How Hunter Lived

The news Monday morning of Hunter S. Thompson's suicide hit me like a punch to the gut. Whenever a writer I admire passes on I become depressed. It means we will never get any other wonderful work from them. It doesn't matter that I hadn't read any of his new books, like Hey Rube or Kingdom of Fear. The books are always there for me to read eventually. It is the realization that the stack of books to read by Thompson will never grow taller.

What does Hunter S. Thompson have to do with Fast Company or the world of work? Not only did we cite Thompson in some of our earliest materials — including a now out-of-print T-shirt — we've worked with Thompson's collaborator Ralph Steadman as an illustrator for the magazine. All journalists owe Hunter a debt of gratitude. His books are insightful, human, and entertaining. Much of what is written today in magazines, and on blogs, bear his mix of personal perspective and reportable fact.

And what of the corporate world? Strangely, I think many businesses could learn from Thompson. There are strategies to be gleamed in the way he lived: he walked his own path; he did not let others dictate his actions; he followed his muse, even though others discouraged it and even when it was unpopular; and he spoke truth to power. And despite all of the obstacles he found success, artistically and in popularity.

Everyone should reflect on Hunter's death. But they could also emulate how he lived, in some way. I know I'm trying. After all, when the going gets weird, the
weird go pro.

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  • Tom

    He was one of a rare breed and there will never be anyone to fill his place. He was a unique

  • Kevin Ohannessian

    It seems the opinions of Hunter S. Thompson were extreme, either loving him or hating him. But even that it is an indication of his success. He could not be ignored. Maybe his recently writing wasn't as appealing as his earlier work, but it is dismissive to suggest that he used a ghost writer. As for his suicide being cowardly, well it has come out he had some major health problems and had suffered them long enough. I will not defend the act of suicide. But, you should refrain from pontificating until you know all the facts.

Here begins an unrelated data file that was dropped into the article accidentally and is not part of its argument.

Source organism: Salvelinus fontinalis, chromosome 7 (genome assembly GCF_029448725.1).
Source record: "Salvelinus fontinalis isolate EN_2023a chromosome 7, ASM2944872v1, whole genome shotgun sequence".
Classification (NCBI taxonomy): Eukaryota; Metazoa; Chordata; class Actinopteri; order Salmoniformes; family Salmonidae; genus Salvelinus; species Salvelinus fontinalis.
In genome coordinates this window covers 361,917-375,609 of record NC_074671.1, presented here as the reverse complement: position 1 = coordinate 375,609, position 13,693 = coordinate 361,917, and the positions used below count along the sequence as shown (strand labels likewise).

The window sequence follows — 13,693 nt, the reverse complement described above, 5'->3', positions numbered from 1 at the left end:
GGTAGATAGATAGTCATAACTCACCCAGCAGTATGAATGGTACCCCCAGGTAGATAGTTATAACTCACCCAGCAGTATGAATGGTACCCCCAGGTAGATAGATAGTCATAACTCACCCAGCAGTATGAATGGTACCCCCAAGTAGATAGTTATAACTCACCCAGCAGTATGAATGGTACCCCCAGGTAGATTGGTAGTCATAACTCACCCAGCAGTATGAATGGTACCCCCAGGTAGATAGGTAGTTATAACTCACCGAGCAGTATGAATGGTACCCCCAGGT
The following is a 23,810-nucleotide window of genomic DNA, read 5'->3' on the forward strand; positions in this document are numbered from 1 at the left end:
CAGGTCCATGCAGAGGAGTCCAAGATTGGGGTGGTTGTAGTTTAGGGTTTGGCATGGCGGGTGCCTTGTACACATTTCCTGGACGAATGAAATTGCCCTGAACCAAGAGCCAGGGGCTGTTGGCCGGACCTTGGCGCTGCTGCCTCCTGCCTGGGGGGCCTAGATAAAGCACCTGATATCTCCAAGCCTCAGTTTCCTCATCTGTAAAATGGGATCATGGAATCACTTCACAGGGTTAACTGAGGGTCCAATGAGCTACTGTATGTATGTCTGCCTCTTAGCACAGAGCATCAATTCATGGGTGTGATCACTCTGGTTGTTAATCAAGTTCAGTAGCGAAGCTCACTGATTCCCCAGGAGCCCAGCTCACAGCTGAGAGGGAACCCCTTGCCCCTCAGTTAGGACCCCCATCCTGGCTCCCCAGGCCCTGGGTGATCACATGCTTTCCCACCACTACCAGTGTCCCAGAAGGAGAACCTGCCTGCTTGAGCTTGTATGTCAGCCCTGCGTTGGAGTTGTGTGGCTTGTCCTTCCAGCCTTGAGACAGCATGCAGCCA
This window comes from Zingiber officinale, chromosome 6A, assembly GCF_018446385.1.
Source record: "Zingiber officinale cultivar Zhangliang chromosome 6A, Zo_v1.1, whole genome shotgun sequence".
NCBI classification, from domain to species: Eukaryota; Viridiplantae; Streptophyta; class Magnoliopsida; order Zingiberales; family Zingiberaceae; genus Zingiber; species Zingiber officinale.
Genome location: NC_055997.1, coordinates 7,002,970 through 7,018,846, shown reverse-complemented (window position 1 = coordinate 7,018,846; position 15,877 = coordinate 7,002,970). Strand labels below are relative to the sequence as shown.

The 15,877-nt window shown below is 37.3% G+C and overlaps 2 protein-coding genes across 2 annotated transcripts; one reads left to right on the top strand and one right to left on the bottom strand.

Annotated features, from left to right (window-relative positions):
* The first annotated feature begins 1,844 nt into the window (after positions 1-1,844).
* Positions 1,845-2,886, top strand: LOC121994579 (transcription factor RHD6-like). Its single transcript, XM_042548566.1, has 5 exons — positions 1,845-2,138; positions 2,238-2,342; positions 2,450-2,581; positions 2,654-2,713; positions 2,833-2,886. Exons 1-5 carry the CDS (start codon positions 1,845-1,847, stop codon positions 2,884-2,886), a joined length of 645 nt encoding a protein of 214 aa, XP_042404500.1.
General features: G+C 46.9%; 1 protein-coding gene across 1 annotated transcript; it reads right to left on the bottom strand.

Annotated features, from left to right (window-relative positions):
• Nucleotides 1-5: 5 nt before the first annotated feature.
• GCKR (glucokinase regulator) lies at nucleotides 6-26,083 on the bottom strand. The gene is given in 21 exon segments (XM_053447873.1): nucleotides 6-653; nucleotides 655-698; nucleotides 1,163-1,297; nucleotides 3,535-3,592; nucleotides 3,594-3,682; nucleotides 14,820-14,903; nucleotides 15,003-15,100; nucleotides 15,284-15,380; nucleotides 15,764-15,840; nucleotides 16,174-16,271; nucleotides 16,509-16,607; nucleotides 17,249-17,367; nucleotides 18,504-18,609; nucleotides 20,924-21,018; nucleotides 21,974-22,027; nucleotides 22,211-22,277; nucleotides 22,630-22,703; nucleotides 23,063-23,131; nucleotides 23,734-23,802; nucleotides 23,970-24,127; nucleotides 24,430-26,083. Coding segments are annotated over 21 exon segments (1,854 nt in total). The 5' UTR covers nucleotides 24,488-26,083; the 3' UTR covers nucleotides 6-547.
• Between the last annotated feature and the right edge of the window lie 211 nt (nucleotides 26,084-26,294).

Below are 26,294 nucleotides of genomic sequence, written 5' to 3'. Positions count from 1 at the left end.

Whether you adore "Fear and Loathing in Las Vegas" or ridicule "Hey Rube", you have to appreciate the life he lived.

  • Buck-0

    A.J. M. I don't know what you do or who you think you are but it sounds like a bit of jealousy coming from your end. People are owning up to the fact that he blew his brains out which in my opinion, is a suiting end to his life. It's people like you that make this world the way it is. You can't just shrug off the fact that you didn't care for his work, lifestyle, or morals, you just degrade him when he is no longer able to stick up for himself. The man walked to a different beat and I have a feeling you don't, but deep down want to. God bless him for putting a different twist on this world, and everything else he encountered. You will be missed.

  • A.J. M.

    HST was a loser. True talent does not self extinquish. Why can't everyone own up to the fact that the guy blew his own brains out? It's called suicide, not passing away, not untimely death, or other generic terms which make his action sound like some kind of "oops". The guy was selfish. Willing to talk the truth to the masses but unwilling to live it out.

  • Paul

    Get over HST...In the last decade, this guy used more ghost writers than you or I will ever want to know - hence his mealy mouthing drug induced interviews that are only coming to surface. Like his ESPN weeklies were really written by HST. GET OVER IT! He was good but not that good.

  • david

    Truly HST was the last of the originals and one of the last great non-fiction writers ever.

    We are all poorer for his passing.

  • LP

    "There he goes, one of God's own prototypes. A high-powered mutant of some kind, one deemed too dangerous for mass production. Too weird to live, and too rare to die..."